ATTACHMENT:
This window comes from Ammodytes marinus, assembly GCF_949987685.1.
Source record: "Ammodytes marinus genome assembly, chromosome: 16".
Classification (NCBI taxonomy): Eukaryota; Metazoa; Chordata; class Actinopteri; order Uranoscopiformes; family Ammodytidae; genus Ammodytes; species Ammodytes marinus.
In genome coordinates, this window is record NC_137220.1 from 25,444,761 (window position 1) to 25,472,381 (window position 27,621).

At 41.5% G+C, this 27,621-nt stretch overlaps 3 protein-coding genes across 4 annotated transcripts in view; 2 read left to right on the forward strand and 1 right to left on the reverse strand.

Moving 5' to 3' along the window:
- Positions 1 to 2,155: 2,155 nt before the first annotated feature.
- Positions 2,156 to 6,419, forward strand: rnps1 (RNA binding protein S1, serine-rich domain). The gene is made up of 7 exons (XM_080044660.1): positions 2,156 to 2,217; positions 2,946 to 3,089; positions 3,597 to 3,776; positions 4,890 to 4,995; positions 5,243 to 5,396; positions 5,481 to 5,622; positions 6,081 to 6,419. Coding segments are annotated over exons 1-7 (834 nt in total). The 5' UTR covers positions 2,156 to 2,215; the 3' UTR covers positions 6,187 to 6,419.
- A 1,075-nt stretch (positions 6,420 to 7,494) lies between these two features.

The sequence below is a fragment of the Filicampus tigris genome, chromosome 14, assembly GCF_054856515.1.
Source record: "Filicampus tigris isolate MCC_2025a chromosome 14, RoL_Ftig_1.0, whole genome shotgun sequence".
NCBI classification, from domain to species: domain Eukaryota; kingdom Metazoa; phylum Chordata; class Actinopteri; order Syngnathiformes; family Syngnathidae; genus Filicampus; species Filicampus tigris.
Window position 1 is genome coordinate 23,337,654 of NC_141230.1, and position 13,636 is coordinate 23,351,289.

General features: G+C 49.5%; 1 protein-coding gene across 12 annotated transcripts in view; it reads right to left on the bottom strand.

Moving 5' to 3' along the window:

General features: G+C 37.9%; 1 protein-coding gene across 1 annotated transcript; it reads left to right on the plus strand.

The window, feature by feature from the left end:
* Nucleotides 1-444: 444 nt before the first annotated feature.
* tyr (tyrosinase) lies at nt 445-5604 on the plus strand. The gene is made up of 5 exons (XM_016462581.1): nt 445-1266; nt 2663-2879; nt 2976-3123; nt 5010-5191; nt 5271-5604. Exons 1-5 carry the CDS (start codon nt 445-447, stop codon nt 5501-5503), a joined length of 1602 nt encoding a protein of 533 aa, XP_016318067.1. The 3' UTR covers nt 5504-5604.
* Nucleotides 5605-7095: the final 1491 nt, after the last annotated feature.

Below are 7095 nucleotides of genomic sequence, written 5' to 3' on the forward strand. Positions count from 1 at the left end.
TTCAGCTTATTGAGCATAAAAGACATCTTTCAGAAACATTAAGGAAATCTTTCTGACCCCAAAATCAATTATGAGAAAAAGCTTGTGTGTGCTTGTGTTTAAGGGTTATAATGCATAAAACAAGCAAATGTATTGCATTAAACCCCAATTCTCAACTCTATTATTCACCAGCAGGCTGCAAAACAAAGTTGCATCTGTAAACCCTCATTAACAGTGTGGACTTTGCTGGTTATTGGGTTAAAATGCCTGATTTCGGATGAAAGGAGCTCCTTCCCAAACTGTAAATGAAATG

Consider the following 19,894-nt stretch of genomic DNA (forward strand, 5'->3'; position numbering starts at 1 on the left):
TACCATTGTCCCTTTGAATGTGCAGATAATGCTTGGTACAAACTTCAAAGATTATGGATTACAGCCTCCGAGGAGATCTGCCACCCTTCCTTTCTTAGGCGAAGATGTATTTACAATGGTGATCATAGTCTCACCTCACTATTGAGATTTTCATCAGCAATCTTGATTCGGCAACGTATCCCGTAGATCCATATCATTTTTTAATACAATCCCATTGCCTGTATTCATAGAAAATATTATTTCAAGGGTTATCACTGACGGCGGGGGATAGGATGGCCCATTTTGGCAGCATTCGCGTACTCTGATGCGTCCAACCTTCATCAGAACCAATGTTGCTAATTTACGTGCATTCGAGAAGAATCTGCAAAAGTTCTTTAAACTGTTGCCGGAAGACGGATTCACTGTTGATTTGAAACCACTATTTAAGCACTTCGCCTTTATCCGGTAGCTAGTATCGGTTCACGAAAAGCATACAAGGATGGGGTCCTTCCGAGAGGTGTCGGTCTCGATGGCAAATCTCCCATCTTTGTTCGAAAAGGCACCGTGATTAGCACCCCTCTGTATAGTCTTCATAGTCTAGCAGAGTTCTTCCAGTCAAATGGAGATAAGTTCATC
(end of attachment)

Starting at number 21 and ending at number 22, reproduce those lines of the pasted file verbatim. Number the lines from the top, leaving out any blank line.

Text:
Below are 7095 nucleotides of genomic sequence, written 5' to 3' on the forward strand. Positions count from 1 at the left end.
TTCAGCTTATTGAGCATAAAAGACATCTTTCAGAAACATTAAGGAAATCTTTCTGACCCCAAAATCAATTATGAGAAAAAGCTTGTGTGTGCTTGTGTTTAAGGGTTATAATGCATAAAACAAGCAAATGTATTGCATTAAACCCCAATTCTCAACTCTATTATTCACCAGCAGGCTGCAAAACAAAGTTGCATCTGTAAACCCTCATTAACAGTGTGGACTTTGCTGGTTATTGGGTTAAAATGCCTGATTTCGGATGAAAGGAGCTCCTTCCCAAACTGTAAATGAAATG